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Book Review: Flowers in The Attic



Trying something new today. I like the format of video books reviews a lot. Let me know if you hate it. Or love it. Bottom line regardless: lay off the V.C. Andrews!

Did I get it wrong? Is darling VC actually the Nabokov of our day? Let me know in the comments section.

Comments on this entry are closed.

  • Megan Horton April 15, 2009, 5:26 pm

    You are so right about everything you said. VC Andrews does suck. I love your description of the book covers and all the books in the grocery store, just lined up all sad lookin on the bottom shelf. It was a terrible book, and I hated it. I don’t want to end up married to my brother, not that you’re not awesome. I love the video format so keep doing it!

  • Josh Hanagarne April 15, 2009, 5:40 pm

    Have you read any of the others?

  • Cyndi April 15, 2009, 10:47 pm

    I confess I read an inordinate amount of VC Andrews when I was a tormented young teen. They were typically about a dollar and fifty cents at the local book exchange. My mother should have stopped me. Your review is perfectly on point. I’ve since gone back and paged through a couple as an adult and was stricken by first the astonishingly bad stylistic composition (see flagrant abuse of ellipses and exclamation marks) and uninspiring and drear subject matter. Perhaps even more disturbing would be the glorification of the all-to-predictable incestuous relationship using the standard romance novel format as alternately a cousin, brother, uncle, etc is set up as the romantic hero to some tragically beautiful young thing who uses the word “for” entirely too much. And I quote: “There’s going to come a day when you are going to be the helpless one, and I’m going to hold the whip in my hands. And there’s going to be food in the kitchen that you are never going to eat, for, as you incessantly say, God sees everything and he has his way of working justice!” – Cathy Dollanganger – Flowers in the Attic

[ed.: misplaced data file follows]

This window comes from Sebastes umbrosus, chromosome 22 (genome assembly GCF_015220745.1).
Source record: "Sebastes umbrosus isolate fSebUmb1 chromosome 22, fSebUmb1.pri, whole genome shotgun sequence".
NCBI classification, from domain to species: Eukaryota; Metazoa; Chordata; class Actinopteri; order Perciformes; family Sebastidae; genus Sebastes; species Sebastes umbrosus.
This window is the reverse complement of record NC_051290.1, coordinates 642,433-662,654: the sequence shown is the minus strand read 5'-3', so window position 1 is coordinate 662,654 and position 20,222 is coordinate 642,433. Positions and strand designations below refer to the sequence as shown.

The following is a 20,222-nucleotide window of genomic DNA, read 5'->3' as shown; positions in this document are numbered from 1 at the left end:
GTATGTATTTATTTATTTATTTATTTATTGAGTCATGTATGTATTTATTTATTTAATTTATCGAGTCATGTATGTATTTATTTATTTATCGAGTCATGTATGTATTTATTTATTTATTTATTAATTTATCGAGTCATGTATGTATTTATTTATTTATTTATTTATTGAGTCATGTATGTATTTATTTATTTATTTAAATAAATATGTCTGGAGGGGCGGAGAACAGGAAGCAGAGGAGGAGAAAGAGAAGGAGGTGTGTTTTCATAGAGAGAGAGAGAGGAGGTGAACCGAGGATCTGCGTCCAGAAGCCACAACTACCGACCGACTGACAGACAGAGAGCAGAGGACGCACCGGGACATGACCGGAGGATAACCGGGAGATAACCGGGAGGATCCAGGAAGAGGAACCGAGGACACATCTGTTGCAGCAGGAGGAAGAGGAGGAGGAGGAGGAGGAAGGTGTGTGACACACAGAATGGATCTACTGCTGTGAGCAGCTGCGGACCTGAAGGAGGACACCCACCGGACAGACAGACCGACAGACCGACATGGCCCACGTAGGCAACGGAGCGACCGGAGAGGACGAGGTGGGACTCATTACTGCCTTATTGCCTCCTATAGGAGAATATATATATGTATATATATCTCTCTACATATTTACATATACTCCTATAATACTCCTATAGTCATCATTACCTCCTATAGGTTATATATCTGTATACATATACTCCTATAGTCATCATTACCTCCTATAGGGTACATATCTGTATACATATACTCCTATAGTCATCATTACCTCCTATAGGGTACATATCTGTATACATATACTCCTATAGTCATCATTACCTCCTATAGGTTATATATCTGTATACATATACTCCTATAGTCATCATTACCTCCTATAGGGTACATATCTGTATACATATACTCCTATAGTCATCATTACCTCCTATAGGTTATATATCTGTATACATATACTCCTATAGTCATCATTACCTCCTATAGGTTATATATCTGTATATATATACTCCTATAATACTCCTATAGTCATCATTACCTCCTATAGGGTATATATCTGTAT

• Josh Hanagarne April 15, 2009, 11:02 pm

    You poor dear. What I remember most about VC is the amount of explanation points in every paragraph. That and the pages of ALL CAPS. You could flip through the book and see all the shouting from the corner of your eye.

  • Ben Owens April 15, 2009, 9:31 pm